Casey Newton (Britt Robertson) is a bright, overly optimistic teenage Floridian with a strong scientific curiosity. After learning learns that her NASA engineer father Eddie (Tim McGraw) is about to be laid off ’cause they’re tearing down the nearby launching pad at Cape Canaveral, she breaks into the joint but is arrested. When retrieving her belongings during her release, she notices a small pin marked with a “T” mixed in with the rest of her things, and upon touching the item she’s is instantly transported to the amazing futuristic world of Tomorrowland.
Yet Casey’s new find has drawn dangerous people who will do anything in order to take it from her, but she’s soon rescued by Athena (Raffey Cassidy), a young child claiming to be from the future. Athena leads her to the home of Frank Walker (George Clooney), a former brilliant young inventor turned jaded and cynical hermit. Together, the three of them must unlock the secrets of Tomorrowland, secrets that will determine the fate of the world.
Or something like that.
After a year already filled with sequels, remakes, shared cinematic universes and reboots, and we’re nowhere even done with them yet, it’s refreshing to finally get a summer blockbuster that’s an ambitious and original idea (though, to be fair, it is based on the Disney theme parks’ futuristic themed land).
It’s a shame, however, that it’s also the first big disappointment of 2015.
Make no mistake; this is a visually gorgeous film, and co-writer/director Brad Bird, who’s animated history includes directing two of the best Pixar films (The Incredibles and Ratatouille) before transitioning to live-action movies with one of the better Mission: Impossible flicks (Ghost Protocol), is a natural fit for this type of film. Bird has assembled a top notch team that includes Oscar-winning cinematographer Claudio Miranda and production designer Scott Chambliss, and the imagination and creativity they put into the retro/futuristic world of Tomorrowland briefly pays off.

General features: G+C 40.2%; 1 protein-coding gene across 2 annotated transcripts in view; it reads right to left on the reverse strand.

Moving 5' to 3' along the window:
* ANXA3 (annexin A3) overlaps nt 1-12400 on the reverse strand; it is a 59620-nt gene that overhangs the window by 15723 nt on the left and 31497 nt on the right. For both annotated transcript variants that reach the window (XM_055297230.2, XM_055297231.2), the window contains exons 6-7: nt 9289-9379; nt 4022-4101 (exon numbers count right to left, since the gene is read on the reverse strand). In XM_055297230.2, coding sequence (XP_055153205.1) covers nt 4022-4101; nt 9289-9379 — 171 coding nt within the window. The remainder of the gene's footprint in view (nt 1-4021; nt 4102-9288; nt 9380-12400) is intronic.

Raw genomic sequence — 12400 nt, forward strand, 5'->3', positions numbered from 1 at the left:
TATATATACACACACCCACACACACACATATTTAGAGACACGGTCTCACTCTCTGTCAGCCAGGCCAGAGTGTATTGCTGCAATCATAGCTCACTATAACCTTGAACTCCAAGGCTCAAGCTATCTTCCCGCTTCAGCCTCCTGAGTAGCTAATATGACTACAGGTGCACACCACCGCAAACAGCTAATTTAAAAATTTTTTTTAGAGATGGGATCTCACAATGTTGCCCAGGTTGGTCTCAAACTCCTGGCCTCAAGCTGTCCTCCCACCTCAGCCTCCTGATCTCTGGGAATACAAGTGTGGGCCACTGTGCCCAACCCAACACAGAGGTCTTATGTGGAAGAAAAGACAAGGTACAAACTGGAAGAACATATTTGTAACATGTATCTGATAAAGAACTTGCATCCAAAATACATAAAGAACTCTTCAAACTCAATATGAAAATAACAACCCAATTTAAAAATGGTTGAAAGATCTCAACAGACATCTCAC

But that there’s the problem; Tomorrowland’s tease only briefly pays off. Most of the film takes place in present day Earth as Britt Robertson’s Casey journeys with Clooney’s Walker and Raffey Cassidy’s Athena to Tomorrowland, while fighting off the villains that are preventing them from getting there. The journey there would be half the fun, as Clark Griswold would say, if it wasn’t such a convoluted, preachy mess.
Written by Bird and Damon Lindelof, Tomorrowland unevenly wanders back and forth between its title setting and present day. There’s a lot going on here, and the ambition behind it is clear as day, but what isn’t so clear is the explanation behind it all. What exactly went wrong with Tomorrowland? What exactly are central antagonist Governor Nix’s motives? Why exactly is Casey humanity’s last hope? Who are these robots and what is their purpose, aside from easily murdering cops (they must’ve gotten lost during their protesting in New York)? This would all be great escapist fun if Bird and Lindelof’s attempts at explaining it all were at least halfway coherent, and didn’t close with a massive dosage of uber-preachiness on how crappy we humans are for ruining the Earth, a heavy-handed message beatdown I’m still nursing a headache over (although Hugh Laurie’s Nix does have one funny line about how we somehow managed to create twin epidemics of starvation and obesity).
It got to a point to where I was just waiting to hear someone yell in the background, “Cut! Who the hell let James Cameron on the set?!”
The cast members do what they can with the material. Clooney is fine here, dropping the trademark charm for the crotchety has-been inventor with a badass home security system. Britt Roberston comes dangerously close to expressing Casey’s optimism in irritating fashion, but reigns it in by adding just enough likeable spark. Raffey Cassidy is a pure natural scene-stealer here (although there’s an slightly romantic subtext between Athena and Frank that gets a little awkward), showing more than enough potential that could lead to bigger and, hopefully, better projects for her.
For sure, Tomorrowland is visually stunning, highly ambitious and benefits from a talented cast. But even with the solid performances and first-rate production efforts, Brad Bird’s first big misfire can’t escape from the clumsiness of its convoluted script. Coming from a studio that has found ways to entertain audiences of all ages for generations, it’s surprisingly disappointing that this film will manage to annoy adults with its overbearing preachiness and bore children with its meandering story.
I give Tomorrowland a C- (★★).
Review source: http://silverscreenfanatic.com/2015/05/23/tomorrowland/